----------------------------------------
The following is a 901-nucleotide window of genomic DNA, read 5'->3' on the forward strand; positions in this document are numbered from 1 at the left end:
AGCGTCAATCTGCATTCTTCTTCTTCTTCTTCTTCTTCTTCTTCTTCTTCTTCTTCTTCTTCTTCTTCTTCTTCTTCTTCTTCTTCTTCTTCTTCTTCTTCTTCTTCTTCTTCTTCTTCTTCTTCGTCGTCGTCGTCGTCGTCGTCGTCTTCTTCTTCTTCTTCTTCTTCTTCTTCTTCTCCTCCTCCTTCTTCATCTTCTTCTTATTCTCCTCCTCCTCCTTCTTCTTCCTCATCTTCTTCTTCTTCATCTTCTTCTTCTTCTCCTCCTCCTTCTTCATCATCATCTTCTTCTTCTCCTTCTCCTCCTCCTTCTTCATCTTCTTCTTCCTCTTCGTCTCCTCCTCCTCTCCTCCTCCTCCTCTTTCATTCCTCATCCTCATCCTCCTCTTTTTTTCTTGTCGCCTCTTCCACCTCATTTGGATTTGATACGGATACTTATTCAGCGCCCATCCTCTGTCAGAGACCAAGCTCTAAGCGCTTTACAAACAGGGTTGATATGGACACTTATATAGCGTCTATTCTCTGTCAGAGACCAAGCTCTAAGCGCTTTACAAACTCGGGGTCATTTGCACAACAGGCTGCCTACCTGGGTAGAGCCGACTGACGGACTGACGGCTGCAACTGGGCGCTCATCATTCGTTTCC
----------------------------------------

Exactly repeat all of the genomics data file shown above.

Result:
The following is a 901-nucleotide window of genomic DNA, read 5'->3' on the forward strand; positions in this document are numbered from 1 at the left end:
AGCGTCAATCTGCATTCTTCTTCTTCTTCTTCTTCTTCTTCTTCTTCTTCTTCTTCTTCTTCTTCTTCTTCTTCTTCTTCTTCTTCTTCTTCTTCTTCTTCTTCTTCTTCTTCTTCTTCTTCTTCGTCGTCGTCGTCGTCGTCGTCGTCTTCTTCTTCTTCTTCTTCTTCTTCTTCTTCTCCTCCTCCTTCTTCATCTTCTTCTTATTCTCCTCCTCCTCCTTCTTCTTCCTCATCTTCTTCTTCTTCATCTTCTTCTTCTTCTCCTCCTCCTTCTTCATCATCATCTTCTTCTTCTCCTTCTCCTCCTCCTTCTTCATCTTCTTCTTCCTCTTCGTCTCCTCCTCCTCTCCTCCTCCTCCTCTTTCATTCCTCATCCTCATCCTCCTCTTTTTTTCTTGTCGCCTCTTCCACCTCATTTGGATTTGATACGGATACTTATTCAGCGCCCATCCTCTGTCAGAGACCAAGCTCTAAGCGCTTTACAAACAGGGTTGATATGGACACTTATATAGCGTCTATTCTCTGTCAGAGACCAAGCTCTAAGCGCTTTACAAACTCGGGGTCATTTGCACAACAGGCTGCCTACCTGGGTAGAGCCGACTGACGGACTGACGGCTGCAACTGGGCGCTCATCATTCGTTTCC